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Archive Anecdotes

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Mar 10, 2015

Four hundred years ago, on 10 March 1615, John Ogilvie was executed in Glasgow.  In the preceding two years, John had been active in Edinburgh and other parts of Scotland promoting Roman Catholic beliefs and practice. These were dangerous activities within the protestant led Scotland of the time.

John was born in Keith around 1580 into a Calvinist family. Around the age of thirteen he undertook the Grand Tour on the continent of Europe. There he met many catholic relatives of his late mother. In 1596, at the Scots College in Louvain, he converted to Catholicism.

 

 

Following religious studies in many parts of Europe he became a Jesuit in 1601 and in 1610 was ordained a priest in Paris.  He was ordered by the Jesuits to return to Scotland as a covert counter-reformation missionary. Under the alias of 'John Watson, horse dealer' he spent the winter of 1613-14 in the Canongate as the guest of Advocate William Sinclair.

According to George Gregory Smith in the Dictionary of National Biography, 1885-1900:

‘ he continued his propaganda under the protection of his friend Sinclair, saying mass in private and holding intercourse with many, including the notorious (catholic) Sir James Macdonald of Islay, then a prisoner in the castle of Edinburgh.’

He travelled to other parts of Scotland to continue his secret mission. In August 1614 he visited Glasgow where he was discovered and arrested:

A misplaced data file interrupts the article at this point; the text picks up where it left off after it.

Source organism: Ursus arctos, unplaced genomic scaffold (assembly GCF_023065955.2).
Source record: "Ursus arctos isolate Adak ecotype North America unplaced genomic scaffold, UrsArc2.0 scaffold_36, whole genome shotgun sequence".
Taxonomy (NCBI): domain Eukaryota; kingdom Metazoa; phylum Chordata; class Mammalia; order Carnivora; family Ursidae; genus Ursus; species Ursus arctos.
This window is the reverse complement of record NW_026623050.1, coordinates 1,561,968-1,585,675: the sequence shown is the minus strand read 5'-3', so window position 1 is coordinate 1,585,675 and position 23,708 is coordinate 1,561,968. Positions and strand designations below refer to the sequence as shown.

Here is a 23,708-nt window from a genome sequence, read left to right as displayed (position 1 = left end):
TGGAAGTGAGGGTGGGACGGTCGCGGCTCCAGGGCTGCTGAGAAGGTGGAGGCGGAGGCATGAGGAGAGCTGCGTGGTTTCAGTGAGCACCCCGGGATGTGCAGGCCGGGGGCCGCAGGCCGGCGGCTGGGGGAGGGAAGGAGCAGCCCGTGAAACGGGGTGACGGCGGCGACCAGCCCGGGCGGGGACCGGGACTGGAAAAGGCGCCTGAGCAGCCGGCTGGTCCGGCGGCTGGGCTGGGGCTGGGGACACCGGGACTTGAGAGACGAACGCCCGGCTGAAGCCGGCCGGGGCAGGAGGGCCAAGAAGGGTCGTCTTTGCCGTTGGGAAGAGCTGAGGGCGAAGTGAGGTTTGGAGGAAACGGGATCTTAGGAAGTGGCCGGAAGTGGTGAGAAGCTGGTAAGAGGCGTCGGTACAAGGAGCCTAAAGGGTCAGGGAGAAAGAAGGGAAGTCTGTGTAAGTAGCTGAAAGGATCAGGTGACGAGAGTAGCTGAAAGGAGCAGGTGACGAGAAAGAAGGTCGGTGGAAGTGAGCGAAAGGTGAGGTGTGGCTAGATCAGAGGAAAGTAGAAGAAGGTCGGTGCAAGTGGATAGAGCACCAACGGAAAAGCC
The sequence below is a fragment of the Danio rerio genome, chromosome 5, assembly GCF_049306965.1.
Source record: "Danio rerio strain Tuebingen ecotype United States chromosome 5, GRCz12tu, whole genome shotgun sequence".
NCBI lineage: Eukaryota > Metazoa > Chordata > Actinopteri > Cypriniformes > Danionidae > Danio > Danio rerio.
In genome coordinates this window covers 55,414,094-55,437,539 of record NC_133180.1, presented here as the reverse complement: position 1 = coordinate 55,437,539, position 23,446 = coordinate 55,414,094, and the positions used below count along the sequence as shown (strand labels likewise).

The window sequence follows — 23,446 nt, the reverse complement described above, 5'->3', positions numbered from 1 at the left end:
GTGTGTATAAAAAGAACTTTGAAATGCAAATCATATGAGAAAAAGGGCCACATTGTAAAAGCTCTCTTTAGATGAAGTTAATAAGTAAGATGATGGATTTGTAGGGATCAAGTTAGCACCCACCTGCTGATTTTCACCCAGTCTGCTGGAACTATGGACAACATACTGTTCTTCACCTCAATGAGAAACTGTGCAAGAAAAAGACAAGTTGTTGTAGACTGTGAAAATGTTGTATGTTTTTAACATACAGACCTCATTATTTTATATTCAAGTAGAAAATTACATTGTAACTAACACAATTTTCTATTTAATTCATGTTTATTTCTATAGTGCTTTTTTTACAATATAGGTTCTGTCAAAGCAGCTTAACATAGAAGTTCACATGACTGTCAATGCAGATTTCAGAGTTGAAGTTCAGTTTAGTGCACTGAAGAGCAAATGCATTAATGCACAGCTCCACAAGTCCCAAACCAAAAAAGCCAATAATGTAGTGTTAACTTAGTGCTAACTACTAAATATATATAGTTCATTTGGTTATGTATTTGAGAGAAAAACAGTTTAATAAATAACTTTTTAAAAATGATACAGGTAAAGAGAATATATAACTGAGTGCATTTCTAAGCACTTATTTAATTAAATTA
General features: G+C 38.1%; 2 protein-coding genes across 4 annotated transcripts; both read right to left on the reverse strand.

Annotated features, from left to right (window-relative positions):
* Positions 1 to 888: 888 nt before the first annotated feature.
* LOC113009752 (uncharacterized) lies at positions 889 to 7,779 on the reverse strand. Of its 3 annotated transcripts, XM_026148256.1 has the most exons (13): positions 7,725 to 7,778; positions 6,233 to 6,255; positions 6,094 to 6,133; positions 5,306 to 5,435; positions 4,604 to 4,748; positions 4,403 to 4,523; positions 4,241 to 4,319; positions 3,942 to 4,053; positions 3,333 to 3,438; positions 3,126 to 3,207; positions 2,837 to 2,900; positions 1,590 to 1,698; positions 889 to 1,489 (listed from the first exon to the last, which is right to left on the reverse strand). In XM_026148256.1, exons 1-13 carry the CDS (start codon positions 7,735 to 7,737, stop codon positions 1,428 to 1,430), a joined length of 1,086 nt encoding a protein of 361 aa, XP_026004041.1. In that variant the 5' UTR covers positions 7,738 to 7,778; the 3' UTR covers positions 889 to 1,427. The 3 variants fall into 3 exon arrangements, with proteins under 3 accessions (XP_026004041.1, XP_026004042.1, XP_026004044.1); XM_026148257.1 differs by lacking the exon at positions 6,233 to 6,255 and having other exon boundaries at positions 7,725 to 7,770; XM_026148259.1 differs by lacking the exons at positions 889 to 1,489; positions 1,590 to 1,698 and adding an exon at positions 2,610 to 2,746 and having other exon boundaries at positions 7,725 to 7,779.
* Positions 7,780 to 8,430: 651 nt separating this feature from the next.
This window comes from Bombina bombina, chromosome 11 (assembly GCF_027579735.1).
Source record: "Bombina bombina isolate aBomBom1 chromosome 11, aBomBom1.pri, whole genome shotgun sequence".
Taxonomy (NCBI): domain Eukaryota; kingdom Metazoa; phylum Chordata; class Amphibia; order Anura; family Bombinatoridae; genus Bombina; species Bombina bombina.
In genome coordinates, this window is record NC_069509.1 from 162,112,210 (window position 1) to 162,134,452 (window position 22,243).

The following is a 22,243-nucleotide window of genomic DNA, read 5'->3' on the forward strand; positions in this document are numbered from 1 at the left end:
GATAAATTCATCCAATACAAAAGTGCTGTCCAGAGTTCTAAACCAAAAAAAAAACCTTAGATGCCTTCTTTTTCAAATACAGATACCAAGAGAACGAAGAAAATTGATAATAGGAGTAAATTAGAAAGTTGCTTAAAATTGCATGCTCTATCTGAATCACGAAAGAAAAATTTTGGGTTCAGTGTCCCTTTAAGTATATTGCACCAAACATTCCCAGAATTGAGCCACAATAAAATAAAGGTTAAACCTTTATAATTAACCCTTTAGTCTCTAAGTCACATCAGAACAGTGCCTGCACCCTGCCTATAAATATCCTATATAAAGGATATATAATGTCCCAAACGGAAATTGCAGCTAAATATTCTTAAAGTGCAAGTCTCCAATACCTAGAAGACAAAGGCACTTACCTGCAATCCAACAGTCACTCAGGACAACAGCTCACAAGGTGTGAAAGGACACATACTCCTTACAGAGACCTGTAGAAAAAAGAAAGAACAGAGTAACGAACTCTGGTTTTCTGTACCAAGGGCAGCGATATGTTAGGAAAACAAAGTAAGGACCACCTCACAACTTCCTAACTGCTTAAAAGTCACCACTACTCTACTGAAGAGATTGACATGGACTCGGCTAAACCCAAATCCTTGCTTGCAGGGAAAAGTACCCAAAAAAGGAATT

‘A few Romish books and garments, a chalice and an altar, some relics, including a tuft of the hair of St. Ignatias, and some incriminating letters, 'not fit at that time to be divulgate,' were found in his possession.’ (Smith)

Following questioning by religious and civil authorities in Glasgow he was returned to Edinburgh for further examination by five members of the Privy Council. His chief protagonist was the protestant Archbishop of Glasgow, James Spottiswoode, who acknowledged the spiritual ascendancy of King James VI as head of both church and state.

Ogilvie admitted his Jesuit affiliations and to saying mass. When Spottiswoode was advised by the Royal Court that, in the King's view, the punishment for this should only be banishment, the Archbishop decided to focus instead on proving Ogilvie guilty of treason through his denial of the King's 'Divine Right to Rule'.

Ogilvie was challenged about his views of Royal and papal prerogative and, as a result of his replies, was returned to Glasgow for trial. John’s defiant responses in the trial sealed his fate:

‘In the indictment and prosecution Ogilvie was told that it was not for the saying of mass, but for declining the king's authority, that he was on trial. Ogilvie provoked his judges by saying: "If the king will be to me as my predecessors were to mine, I will obey . . ., but, if he doe otherwise, and play the runneagate from God, as he and you all doe, I will not acknowledge him more than this old hatte". The archbishop's account of his subsequent conduct during the trial, at the swearing of the jury, and in his speech after the prosecution was closed shows that Ogilvie maintained his stubbornness to the last."He was found guilty and was sentenced to be hanged and quartered. Three hours later he was led to the scaffold, where he had the ministrations of William Struthers and Robert Scot, the latter reiterating that it was not for his religion but for his political offence that he had been condemned. The quartering was not carried out".’ (Smith)

 

Many early catholic images of Ogilvie depict the quartering taking place by symbolically placing a knife in his chest.

However, Sister M K Richardson, of the Order of the Sacred Heart who wrote a religious tract about John Ogilvie in 1976, concurs with the assertion that the quartering of Ogilvie was not completed, and indeed writes that the hangman in fact reduced Ogilvie's suffering by tugging his legs to curtail the agonies of slow strangulation. The hangman placed him in a coffin and he was buried within two hours in a plague burial yard.

John Ogilvie was canonised by the Roman Catholic Church in 1976, and is the only post-Reformation saint from Scotland.



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